## Table of contents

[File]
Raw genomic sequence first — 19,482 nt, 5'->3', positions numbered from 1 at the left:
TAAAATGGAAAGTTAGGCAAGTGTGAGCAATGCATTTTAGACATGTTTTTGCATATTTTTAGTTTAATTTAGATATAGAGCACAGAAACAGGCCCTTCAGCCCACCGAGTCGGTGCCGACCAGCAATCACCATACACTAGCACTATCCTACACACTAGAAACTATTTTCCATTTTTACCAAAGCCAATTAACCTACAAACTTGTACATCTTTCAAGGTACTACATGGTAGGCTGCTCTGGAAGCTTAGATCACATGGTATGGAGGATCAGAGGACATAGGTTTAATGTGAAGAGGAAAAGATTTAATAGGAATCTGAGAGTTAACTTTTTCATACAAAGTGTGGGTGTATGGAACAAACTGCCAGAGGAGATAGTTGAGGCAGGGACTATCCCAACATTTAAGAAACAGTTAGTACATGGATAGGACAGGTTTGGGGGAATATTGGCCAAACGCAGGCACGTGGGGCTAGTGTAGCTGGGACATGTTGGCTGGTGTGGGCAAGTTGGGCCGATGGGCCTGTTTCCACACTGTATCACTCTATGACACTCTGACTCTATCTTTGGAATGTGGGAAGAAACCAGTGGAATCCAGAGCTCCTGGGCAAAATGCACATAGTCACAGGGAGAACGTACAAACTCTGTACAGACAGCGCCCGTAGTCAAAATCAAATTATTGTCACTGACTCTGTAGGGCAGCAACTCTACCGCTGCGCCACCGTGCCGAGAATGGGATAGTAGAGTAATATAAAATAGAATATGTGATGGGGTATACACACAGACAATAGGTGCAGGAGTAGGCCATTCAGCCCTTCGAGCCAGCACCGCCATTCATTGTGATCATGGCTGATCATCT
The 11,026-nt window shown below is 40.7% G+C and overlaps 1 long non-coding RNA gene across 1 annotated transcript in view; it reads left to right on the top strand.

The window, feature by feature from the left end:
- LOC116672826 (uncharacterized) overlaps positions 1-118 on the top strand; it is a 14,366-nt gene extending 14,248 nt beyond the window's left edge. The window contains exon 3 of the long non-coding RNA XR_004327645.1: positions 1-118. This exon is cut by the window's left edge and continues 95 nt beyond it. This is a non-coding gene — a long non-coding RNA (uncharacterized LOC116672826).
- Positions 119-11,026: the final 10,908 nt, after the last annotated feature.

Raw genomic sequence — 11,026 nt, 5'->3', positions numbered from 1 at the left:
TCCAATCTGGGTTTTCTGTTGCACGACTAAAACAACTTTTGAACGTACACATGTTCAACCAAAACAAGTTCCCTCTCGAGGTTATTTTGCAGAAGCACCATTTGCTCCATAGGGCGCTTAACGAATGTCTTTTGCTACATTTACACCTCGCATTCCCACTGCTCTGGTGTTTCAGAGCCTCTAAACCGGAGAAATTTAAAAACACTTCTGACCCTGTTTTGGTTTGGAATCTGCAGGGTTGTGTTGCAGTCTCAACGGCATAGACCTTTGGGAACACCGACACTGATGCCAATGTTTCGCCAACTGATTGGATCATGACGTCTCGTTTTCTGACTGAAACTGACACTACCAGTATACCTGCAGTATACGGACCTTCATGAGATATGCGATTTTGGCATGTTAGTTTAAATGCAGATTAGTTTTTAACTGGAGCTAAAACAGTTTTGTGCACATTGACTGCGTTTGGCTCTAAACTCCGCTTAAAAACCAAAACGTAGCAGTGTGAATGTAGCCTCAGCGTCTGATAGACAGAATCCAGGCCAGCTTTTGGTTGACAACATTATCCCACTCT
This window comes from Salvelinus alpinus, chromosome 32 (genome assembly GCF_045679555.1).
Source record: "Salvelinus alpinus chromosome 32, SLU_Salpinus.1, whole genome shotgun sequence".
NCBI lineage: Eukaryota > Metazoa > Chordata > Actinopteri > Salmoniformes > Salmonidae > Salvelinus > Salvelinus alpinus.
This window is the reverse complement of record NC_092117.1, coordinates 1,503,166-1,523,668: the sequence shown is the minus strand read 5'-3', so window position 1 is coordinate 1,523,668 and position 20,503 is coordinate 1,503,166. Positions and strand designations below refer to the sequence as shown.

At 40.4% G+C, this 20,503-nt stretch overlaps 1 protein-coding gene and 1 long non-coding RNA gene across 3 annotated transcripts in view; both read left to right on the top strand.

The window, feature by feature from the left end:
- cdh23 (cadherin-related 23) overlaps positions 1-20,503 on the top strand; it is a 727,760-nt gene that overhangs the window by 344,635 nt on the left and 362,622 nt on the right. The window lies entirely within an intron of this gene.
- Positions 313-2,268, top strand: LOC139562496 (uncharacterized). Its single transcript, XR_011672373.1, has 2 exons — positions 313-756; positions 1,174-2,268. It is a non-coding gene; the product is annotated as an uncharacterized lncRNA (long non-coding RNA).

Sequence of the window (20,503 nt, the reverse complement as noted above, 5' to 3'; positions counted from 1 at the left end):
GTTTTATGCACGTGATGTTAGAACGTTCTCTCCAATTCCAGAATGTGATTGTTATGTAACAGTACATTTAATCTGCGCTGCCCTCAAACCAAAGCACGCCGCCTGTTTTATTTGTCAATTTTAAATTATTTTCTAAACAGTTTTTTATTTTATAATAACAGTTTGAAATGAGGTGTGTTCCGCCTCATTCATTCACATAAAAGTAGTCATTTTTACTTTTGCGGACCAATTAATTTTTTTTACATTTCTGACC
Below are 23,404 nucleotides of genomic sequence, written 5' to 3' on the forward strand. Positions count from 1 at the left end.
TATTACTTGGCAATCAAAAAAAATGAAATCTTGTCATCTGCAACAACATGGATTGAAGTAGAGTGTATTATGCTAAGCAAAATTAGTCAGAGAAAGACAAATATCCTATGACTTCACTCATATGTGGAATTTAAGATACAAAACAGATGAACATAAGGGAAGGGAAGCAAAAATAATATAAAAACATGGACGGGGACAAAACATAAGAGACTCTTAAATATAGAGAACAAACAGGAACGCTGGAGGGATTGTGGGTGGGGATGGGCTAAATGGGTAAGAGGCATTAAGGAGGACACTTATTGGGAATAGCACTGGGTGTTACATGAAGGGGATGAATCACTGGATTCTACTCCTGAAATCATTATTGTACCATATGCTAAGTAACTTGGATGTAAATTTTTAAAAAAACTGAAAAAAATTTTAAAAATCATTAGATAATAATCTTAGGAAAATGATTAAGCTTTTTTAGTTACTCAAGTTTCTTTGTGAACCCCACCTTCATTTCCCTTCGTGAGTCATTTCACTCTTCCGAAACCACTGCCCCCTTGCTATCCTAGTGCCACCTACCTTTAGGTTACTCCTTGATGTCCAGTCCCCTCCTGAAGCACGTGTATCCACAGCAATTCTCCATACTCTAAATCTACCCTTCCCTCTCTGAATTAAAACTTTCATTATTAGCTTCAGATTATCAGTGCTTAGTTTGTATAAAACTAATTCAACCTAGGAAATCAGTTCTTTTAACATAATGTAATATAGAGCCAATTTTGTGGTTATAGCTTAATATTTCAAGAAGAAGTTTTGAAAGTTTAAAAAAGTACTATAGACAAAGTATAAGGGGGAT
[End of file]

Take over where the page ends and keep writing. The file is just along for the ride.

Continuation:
Suggested Short Course Inside Front Cover. Editors' Preface to the Manchester Physics Series. Authors' Preface. Notes. 1 SOME BASIC CONCEPTS. 1.1 Introduction. 1.2 Antiparticles. 1.3 Interactions and Feynman Diagrams. 1.4 Particle Exchange. 1.5 Units and Dimensions. PROBLEMS 1. 2 LEPTONS AND THE WEAK INTERACTION. 2.1 Lepton Multiplets and Lepton Numbers. 2.2 LeptonicWeak Interactions. 2.3 Neutrino Masses and Neutrino Mixing. PROBLEMS 2. 3 QUARKS AND HADRONS. 3.1 Quarks. 3.2 General Properties of Hadrons. 3.3 Pions and Nucleons. 3.4 Strange Particles, Charm and Bottom. 3.5 Short-Lived Hadrons. 3.6 Allowed Quantum Numbers and Exotics. PROBLEMS 3. 4 EXPERIMENTAL METHODS. 4.1 Overview. 4.2 Accelerators and Beams. 4.3 Particle Interactions with Matter. 4.4 Particle Detectors. 4.5 Detector Systems and Experiments. PROBLEMS 4. 5 SPACE-TIME SYMMETRIES. 5.1 Translational Invariance. 5.2 Rotational Invariance. 5.3 Parity. 5.4 Charge Conjugation. 5.5 Positronium. 5.6 Time Reversal. PROBLEMS 5. 6 THE QUARK MODEL. 6.1 Isospin Symmetry. 6.2 The Lightest Hadrons. 6.3 Colour. 6.4 Charmonium and Bottomium. PROBLEMS 6. 7 QCD, JETS AND GLUONS. 7.1 Quantum Chromodynamics. 7.2 Electron-Positron Annihilation. 7.3 Elastic Electron Scattering: The size of the proton. 7.4 Inelastic Electron and Muon Scattering. 7.5 Inelastic Neutrino Scattering. PROBLEMS 7. 8 WEAK INTERACTIONS: QUARKS AND LEPTONS. 8.1 Charged Current Reactions. 8.2 The Third Generation. PROBLEMS 8. 9 WEAK INTERACTIONS: ELECTROWEAK UNIFICATION. 9.1 Neutral Currents and the Unified Theory. 9.2 Gauge Invariance and the Higgs Boson. PROBLEMS 9. 10 DISCRETE SYMMETRIES: C, P, CP AND CPT. 10.1 P Violation, C Violation and CP Conservation. 10.2 CP Violation. 10.3 Flavour Oscillations and the CPT Theorem. 10.4 CP Violation in the Standard Model. PROBLEMS 10. 11 BEYOND THE STANDARD MODEL. 11.1 Grand Unification. 11.2 Supersymmetry. 11.3 Strings and Things. 11.4 Particle Cosmology. 11.5 Neutrino Astronomy. 11.6 Dirac or Majorana Neutrinos? PROBLEMS 11. A RELATIVISTIC KINEMATICS. A.1 The Lorentz Transformation for Energy and Momentum. A.2 The Invariant Mass. A.3 Transformation of the Scattering Angle. PROBLEMS A. B AMPLITUDES AND CROSS-SECTIONS. B.1 Rates and Cross-Sections. B.2 The Total Cross-Section. B.3 Differential Cross-Sections. B.4 The Scattering Amplitude. B.5 The Breit-Wigner Formula. PROBLEMS B. C THE ISOSPIN FORMALISM. C.1 Isospin Operators. C.2 Isospin States. C.3 Isospin Multiplets. C.4 Branching Ratios. C.5 Spin States. PROBLEMS C. D GAUGE THEORIES. D.1 Electromagnetic Interactions. D.2 Gauge Transformations. D.3 Gauge Invariance and the Photon Mass. D.4 The Gauge Principle. D.5 The Higgs Mechanism. D.6 Quantum Chromodynamics. D.7 Electroweak Interactions. PROBLEMS D. E TABLES OF PARTICLE PROPERTIES. E.1 Gauge Bosons. E.2 Leptons. E.3 Quarks. E.4 Low-lying Baryons. E.5 Low-lying Mesons. F SOLUTIONS TO PROBLEMS. References. Index. Physical Constants, Conversion Factors and Natural Units.show more